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Students Indulge in Fun Activites

(L-R) Sophomores Gus Thomas, Eli Mautner and Logan Baker prepare for a face off with their Kendamas. Photo: Aman Hashim

Over the past few years, the Pace student body has engaged in many ephemeral fads and trends. Last year, Heelys, Rubik’s Cubes, flannels for boys during the winter and BASEketball, a combination of basketball and baseball, were popular. Many iPhone and video games also captivated the Pace community, including the well known trivia game “HQ,” the combat-filled craze “Fortnite” and the handheld NFL-based game “Madden Mobile.” Despite being less than three months into this school year, the students are already obsessed with new games.

Walking into the Inman Center, one is likely to see a sophomore boy playing with his Kendama, a wooden toy that originated in Japan. The activity involves attempting to land a ball attached to a string onto the indented platform of the wooden figure. “I love the Kendama because it really strengthens my hand eye coordination and my reflexes,” said sophomore Gus Thomas. “It gets really competitive with my friends to see who can land the ball the most times. I’m fairly decent, not going to lie.”

The students began playing with Kendamas in September when sophomore Robert Houser first brought one to school. “I immediately fell in love with the toy because I’m all for mind games,” said Houser. Some have even gone so far as to make an Instagram page, @kenrippers, that displays their skills publicly.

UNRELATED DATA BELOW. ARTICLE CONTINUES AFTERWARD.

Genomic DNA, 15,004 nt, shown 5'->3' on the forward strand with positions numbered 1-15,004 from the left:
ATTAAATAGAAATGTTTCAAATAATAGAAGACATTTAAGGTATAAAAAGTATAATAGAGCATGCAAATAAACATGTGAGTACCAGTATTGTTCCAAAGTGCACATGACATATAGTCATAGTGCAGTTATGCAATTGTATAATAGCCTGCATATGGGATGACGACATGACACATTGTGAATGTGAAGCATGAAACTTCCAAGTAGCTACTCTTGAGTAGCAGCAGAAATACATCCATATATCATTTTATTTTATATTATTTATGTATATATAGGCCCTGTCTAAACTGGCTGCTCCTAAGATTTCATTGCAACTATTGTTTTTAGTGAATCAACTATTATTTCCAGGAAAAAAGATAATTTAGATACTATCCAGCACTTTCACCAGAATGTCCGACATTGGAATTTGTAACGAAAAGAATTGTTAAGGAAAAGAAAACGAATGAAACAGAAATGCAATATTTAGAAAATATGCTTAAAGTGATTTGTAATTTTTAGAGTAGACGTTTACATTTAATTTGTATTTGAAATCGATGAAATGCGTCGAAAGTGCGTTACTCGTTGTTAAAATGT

The junior class congregates largely in the Seaman Family Student Commons, locked in on their phones playing “Clash Royale.” The top rated iPhone game requires a strategic mindset where one places troops in their battlefields in order to overtake their opponent. The game combines elements from collectible card games, tower battles and multiplayer variations.

“Clash Royale brings excitement into my life each day as I aspire to always win,” said junior Evan Duncan.” “Clash Royale” first infiltrated the junior boys when Duncan got tired of playing “Fortnite.” He encouraged his friends to participate in tournaments within their group for some competitive pride. Since then, these boys are always sneaking in a quick game in the Commons, looking to defeat their opponents.

In the gardens, more often than not the seniors are playing hacky sack, trying to keep the ball in the air as long as they can. The seniors live for this game, and any time they get a free moment they immediately head outside to play. “I’m not really sure who started this game, but it’s so addicting,” said senior Ben Nottingham. “Personally, I am really skilled at the ‘off the knee hit’ but it’s just a fun game overall.”

Usually the seniors get in big circles ranging from 5-10 people and try to see if they can improve their score each time. As soon as the ball hits the floor, one quickly hears the shouts of dismay. However, nobody tends to blame another. Instead, they pick the ball up and get right back into it.